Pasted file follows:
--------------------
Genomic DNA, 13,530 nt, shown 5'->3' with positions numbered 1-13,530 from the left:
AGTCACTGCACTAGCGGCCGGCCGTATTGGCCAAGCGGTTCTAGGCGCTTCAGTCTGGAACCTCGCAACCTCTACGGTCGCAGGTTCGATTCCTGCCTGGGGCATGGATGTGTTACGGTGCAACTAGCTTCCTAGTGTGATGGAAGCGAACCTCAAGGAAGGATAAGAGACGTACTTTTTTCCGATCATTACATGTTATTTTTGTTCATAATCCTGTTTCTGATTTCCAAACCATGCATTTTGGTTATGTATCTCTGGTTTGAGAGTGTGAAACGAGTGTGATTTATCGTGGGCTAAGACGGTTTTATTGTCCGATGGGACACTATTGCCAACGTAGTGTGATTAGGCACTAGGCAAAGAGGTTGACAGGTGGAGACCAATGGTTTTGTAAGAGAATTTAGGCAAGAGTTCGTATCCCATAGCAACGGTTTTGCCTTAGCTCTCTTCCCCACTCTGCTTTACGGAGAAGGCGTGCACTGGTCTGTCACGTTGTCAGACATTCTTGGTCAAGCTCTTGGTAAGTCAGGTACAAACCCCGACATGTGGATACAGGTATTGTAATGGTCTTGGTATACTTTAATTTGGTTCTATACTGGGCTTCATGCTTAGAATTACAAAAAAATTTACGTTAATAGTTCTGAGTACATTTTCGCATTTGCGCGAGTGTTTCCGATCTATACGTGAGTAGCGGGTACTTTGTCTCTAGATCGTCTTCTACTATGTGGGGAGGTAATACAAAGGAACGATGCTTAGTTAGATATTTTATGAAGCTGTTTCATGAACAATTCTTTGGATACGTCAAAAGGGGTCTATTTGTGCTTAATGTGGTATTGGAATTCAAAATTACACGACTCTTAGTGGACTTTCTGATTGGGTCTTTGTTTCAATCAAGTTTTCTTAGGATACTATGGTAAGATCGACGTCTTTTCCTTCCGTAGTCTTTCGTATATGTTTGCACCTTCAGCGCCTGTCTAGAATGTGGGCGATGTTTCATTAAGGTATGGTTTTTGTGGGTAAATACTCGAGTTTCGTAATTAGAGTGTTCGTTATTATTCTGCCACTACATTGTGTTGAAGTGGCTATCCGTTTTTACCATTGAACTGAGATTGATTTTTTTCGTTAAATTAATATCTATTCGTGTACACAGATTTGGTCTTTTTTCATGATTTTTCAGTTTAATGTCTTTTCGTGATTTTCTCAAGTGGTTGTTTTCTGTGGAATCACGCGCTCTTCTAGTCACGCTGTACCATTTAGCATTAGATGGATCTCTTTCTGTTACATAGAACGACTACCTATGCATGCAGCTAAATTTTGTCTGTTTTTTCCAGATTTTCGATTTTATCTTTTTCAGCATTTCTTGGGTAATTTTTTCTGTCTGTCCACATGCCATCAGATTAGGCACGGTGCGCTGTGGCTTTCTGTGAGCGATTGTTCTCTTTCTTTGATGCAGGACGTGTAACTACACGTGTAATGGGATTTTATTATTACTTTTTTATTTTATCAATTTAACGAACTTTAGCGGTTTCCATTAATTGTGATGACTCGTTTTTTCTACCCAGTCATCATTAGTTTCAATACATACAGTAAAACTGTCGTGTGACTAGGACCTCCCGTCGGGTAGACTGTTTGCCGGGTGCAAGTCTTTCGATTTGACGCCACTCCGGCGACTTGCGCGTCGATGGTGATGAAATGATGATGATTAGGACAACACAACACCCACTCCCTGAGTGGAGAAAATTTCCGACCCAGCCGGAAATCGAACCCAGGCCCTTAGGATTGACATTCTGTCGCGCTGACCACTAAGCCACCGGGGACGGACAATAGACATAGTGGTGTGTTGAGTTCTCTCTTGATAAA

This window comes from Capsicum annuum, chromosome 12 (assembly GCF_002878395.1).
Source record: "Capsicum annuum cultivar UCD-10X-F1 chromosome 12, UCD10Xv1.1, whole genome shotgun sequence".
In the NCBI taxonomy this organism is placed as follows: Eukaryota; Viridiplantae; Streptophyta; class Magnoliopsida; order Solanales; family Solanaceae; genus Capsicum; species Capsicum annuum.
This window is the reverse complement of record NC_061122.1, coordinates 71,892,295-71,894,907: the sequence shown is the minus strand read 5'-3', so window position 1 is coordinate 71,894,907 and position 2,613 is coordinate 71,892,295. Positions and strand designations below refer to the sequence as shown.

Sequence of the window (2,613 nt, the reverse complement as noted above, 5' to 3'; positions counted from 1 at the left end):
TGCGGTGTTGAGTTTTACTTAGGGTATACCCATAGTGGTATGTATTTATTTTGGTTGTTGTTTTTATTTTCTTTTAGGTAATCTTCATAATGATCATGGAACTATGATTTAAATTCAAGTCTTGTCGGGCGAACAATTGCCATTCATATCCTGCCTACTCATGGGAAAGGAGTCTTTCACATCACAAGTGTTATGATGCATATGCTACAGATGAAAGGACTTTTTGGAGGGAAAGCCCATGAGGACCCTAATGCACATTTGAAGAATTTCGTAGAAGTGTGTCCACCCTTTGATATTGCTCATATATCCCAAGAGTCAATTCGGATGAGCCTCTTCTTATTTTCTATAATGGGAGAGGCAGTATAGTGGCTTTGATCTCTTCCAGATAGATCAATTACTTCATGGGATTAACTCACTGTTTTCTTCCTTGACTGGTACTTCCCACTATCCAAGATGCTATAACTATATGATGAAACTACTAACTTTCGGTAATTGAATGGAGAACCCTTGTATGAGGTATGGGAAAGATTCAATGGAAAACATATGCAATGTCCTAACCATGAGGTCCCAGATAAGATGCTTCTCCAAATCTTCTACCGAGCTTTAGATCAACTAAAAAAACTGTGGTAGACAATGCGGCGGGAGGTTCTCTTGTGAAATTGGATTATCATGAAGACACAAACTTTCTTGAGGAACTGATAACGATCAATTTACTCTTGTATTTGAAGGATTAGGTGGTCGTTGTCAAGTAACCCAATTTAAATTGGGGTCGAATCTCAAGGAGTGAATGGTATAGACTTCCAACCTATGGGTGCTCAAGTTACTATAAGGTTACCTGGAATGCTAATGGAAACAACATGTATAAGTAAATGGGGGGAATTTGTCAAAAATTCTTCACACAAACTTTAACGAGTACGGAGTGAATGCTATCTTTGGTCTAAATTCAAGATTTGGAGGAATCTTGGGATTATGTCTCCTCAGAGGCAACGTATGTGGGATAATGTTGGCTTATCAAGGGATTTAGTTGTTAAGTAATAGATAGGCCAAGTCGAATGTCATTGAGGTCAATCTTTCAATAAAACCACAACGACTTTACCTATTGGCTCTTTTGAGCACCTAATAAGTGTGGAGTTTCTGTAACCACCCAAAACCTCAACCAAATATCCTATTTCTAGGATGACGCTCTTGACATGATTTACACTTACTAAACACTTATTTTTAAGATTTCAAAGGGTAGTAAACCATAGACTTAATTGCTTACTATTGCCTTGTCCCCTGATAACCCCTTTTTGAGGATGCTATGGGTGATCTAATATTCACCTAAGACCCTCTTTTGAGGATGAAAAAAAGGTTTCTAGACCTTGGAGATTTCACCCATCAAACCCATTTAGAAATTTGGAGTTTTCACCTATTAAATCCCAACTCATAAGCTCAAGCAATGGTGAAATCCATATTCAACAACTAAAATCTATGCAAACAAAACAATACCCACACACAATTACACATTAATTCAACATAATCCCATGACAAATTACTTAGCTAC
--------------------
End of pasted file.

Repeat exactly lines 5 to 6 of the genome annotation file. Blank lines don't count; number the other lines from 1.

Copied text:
In the NCBI taxonomy this organism is placed as follows: Eukaryota; Viridiplantae; Streptophyta; class Magnoliopsida; order Solanales; family Solanaceae; genus Capsicum; species Capsicum annuum.
This window is the reverse complement of record NC_061122.1, coordinates 71,892,295-71,894,907: the sequence shown is the minus strand read 5'-3', so window position 1 is coordinate 71,894,907 and position 2,613 is coordinate 71,892,295. Positions and strand designations below refer to the sequence as shown.